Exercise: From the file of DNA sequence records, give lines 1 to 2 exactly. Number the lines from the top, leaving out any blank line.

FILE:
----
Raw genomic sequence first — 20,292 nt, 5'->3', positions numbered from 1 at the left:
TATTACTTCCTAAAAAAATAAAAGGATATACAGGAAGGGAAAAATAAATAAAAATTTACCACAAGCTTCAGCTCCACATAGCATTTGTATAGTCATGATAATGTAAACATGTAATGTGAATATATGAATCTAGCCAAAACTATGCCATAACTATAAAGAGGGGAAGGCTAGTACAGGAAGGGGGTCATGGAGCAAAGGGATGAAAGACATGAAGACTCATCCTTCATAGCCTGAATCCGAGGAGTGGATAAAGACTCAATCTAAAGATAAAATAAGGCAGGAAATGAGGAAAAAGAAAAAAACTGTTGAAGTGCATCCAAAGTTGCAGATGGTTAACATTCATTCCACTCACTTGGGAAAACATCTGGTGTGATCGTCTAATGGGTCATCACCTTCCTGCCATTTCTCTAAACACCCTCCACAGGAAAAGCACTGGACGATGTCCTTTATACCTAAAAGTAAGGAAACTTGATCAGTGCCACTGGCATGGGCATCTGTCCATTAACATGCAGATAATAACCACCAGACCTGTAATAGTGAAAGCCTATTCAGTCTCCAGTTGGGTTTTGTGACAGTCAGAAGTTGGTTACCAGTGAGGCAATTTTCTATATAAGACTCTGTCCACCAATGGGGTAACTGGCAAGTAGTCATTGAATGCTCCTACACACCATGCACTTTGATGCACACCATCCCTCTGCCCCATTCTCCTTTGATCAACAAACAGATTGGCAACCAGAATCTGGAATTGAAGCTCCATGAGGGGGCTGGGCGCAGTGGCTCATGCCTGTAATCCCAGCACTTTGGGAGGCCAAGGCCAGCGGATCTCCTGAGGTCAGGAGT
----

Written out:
Raw genomic sequence first — 20,292 nt, 5'->3', positions numbered from 1 at the left:
TATTACTTCCTAAAAAAATAAAAGGATATACAGGAAGGGAAAAATAAATAAAAATTTACCACAAGCTTCAGCTCCACATAGCATTTGTATAGTCATGATAATGTAAACATGTAATGTGAATATATGAATCTAGCCAAAACTATGCCATAACTATAAAGAGGGGAAGGCTAGTACAGGAAGGGGGTCATGGAGCAAAGGGATGAAAGACATGAAGACTCATCCTTCATAGCCTGAATCCGAGGAGTGGATAAAGACTCAATCTAAAGATAAAATAAGGCAGGAAATGAGGAAAAAGAAAAAAACTGTTGAAGTGCATCCAAAGTTGCAGATGGTTAACATTCATTCCACTCACTTGGGAAAACATCTGGTGTGATCGTCTAATGGGTCATCACCTTCCTGCCATTTCTCTAAACACCCTCCACAGGAAAAGCACTGGACGATGTCCTTTATACCTAAAAGTAAGGAAACTTGATCAGTGCCACTGGCATGGGCATCTGTCCATTAACATGCAGATAATAACCACCAGACCTGTAATAGTGAAAGCCTATTCAGTCTCCAGTTGGGTTTTGTGACAGTCAGAAGTTGGTTACCAGTGAGGCAATTTTCTATATAAGACTCTGTCCACCAATGGGGTAACTGGCAAGTAGTCATTGAATGCTCCTACACACCATGCACTTTGATGCACACCATCCCTCTGCCCCATTCTCCTTTGATCAACAAACAGATTGGCAACCAGAATCTGGAATTGAAGCTCCATGAGGGGGCTGGGCGCAGTGGCTCATGCCTGTAATCCCAGCACTTTGGGAGGCCAAGGCCAGCGGATCTCCTGAGGTCAGGAGT